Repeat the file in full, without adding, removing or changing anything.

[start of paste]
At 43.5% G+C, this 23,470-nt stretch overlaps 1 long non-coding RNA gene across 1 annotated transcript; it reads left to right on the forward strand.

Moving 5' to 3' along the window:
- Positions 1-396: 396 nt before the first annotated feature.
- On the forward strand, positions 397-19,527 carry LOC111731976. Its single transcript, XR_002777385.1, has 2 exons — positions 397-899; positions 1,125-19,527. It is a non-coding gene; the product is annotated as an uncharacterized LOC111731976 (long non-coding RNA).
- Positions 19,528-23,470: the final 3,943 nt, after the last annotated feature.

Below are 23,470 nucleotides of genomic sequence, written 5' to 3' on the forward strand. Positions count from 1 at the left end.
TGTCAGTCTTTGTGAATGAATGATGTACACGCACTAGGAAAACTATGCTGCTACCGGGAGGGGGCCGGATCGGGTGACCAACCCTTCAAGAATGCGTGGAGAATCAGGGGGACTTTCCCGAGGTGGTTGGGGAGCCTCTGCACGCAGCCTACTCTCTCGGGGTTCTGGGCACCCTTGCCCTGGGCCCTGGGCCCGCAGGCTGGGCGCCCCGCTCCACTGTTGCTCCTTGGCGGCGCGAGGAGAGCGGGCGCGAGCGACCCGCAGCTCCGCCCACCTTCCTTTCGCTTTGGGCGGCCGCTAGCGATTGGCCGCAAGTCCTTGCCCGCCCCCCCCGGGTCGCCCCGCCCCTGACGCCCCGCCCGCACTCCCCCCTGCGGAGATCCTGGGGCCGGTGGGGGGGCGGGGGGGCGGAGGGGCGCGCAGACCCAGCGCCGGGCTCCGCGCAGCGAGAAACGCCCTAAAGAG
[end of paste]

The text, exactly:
At 43.5% G+C, this 23,470-nt stretch overlaps 1 long non-coding RNA gene across 1 annotated transcript; it reads left to right on the forward strand.

Moving 5' to 3' along the window:
- Positions 1-396: 396 nt before the first annotated feature.
- On the forward strand, positions 397-19,527 carry LOC111731976. Its single transcript, XR_002777385.1, has 2 exons — positions 397-899; positions 1,125-19,527. It is a non-coding gene; the product is annotated as an uncharacterized LOC111731976 (long non-coding RNA).
- Positions 19,528-23,470: the final 3,943 nt, after the last annotated feature.

Below are 23,470 nucleotides of genomic sequence, written 5' to 3' on the forward strand. Positions count from 1 at the left end.
TGTCAGTCTTTGTGAATGAATGATGTACACGCACTAGGAAAACTATGCTGCTACCGGGAGGGGGCCGGATCGGGTGACCAACCCTTCAAGAATGCGTGGAGAATCAGGGGGACTTTCCCGAGGTGGTTGGGGAGCCTCTGCACGCAGCCTACTCTCTCGGGGTTCTGGGCACCCTTGCCCTGGGCCCTGGGCCCGCAGGCTGGGCGCCCCGCTCCACTGTTGCTCCTTGGCGGCGCGAGGAGAGCGGGCGCGAGCGACCCGCAGCTCCGCCCACCTTCCTTTCGCTTTGGGCGGCCGCTAGCGATTGGCCGCAAGTCCTTGCCCGCCCCCCCCGGGTCGCCCCGCCCCTGACGCCCCGCCCGCACTCCCCCCTGCGGAGATCCTGGGGCCGGTGGGGGGGCGGGGGGGCGGAGGGGCGCGCAGACCCAGCGCCGGGCTCCGCGCAGCGAGAAACGCCCTAAAGAG